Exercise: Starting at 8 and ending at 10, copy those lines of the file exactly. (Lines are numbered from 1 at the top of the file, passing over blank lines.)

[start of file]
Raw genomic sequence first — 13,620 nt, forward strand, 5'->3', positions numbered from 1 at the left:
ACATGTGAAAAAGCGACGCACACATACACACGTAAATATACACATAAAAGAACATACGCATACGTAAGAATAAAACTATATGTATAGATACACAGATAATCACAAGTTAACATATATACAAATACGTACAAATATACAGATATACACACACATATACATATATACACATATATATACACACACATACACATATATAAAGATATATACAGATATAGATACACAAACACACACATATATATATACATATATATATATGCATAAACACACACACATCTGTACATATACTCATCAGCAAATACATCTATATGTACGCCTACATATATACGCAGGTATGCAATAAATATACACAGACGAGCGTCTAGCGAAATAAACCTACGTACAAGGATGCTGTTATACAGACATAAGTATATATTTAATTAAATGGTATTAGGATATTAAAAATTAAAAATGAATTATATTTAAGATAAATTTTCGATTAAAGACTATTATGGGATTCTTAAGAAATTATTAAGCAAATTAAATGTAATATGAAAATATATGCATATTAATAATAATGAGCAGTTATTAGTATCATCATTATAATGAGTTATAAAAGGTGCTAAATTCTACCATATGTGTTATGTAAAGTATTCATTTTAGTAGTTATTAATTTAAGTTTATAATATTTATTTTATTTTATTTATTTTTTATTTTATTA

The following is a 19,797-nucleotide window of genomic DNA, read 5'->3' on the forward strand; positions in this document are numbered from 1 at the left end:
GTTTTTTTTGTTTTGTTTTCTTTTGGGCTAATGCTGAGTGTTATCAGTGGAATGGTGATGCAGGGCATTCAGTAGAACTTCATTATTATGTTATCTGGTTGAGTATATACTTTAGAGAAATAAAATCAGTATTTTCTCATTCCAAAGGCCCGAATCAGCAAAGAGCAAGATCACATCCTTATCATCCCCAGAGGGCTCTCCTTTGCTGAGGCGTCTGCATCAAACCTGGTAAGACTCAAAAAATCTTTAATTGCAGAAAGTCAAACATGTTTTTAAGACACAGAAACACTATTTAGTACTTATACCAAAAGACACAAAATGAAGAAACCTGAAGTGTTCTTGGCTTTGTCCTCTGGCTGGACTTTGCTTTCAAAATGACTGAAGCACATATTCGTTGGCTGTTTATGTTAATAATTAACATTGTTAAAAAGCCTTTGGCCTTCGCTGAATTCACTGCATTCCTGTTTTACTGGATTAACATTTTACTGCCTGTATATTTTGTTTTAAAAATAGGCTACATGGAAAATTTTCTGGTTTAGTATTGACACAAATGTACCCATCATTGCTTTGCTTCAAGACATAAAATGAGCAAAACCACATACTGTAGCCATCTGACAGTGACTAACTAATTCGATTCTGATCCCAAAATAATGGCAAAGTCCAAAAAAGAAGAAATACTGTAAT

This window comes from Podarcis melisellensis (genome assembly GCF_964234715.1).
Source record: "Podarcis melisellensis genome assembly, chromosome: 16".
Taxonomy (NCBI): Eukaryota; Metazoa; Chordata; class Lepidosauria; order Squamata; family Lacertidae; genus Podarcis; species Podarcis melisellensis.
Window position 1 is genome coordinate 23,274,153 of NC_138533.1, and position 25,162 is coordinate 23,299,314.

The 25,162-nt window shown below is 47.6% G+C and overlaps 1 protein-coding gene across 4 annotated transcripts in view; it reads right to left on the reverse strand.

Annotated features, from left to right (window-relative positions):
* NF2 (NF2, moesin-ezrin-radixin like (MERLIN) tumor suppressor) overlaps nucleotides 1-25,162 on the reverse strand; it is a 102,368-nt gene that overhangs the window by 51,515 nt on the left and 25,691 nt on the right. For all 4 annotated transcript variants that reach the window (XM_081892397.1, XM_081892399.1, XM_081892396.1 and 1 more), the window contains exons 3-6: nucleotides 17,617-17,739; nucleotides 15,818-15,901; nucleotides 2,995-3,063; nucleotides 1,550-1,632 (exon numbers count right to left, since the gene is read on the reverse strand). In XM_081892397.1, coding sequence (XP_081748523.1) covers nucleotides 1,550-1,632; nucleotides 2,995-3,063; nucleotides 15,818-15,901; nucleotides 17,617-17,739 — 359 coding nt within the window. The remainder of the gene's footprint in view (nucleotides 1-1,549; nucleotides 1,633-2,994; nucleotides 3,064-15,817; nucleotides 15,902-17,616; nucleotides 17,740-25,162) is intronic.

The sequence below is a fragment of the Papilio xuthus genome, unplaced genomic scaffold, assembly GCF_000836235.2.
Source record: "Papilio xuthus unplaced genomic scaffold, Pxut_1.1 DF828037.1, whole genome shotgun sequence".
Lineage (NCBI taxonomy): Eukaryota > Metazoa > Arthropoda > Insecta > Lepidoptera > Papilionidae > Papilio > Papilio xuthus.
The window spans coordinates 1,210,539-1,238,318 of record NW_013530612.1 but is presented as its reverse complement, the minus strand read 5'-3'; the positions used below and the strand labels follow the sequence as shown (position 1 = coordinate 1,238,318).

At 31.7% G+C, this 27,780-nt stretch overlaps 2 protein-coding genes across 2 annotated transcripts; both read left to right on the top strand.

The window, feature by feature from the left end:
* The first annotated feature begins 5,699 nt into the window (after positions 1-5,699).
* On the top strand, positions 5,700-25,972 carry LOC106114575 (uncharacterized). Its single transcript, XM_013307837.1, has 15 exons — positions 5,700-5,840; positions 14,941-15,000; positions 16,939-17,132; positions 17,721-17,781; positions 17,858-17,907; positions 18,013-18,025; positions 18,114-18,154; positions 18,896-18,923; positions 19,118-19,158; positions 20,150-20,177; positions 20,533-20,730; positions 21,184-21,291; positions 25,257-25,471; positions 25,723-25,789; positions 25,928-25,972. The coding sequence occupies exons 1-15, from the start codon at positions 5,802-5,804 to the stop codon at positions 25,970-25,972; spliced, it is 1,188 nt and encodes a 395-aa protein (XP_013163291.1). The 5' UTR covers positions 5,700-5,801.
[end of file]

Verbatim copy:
Window position 1 is genome coordinate 23,274,153 of NC_138533.1, and position 25,162 is coordinate 23,299,314.

The 25,162-nt window shown below is 47.6% G+C and overlaps 1 protein-coding gene across 4 annotated transcripts in view; it reads right to left on the reverse strand.

Annotated features, from left to right (window-relative positions):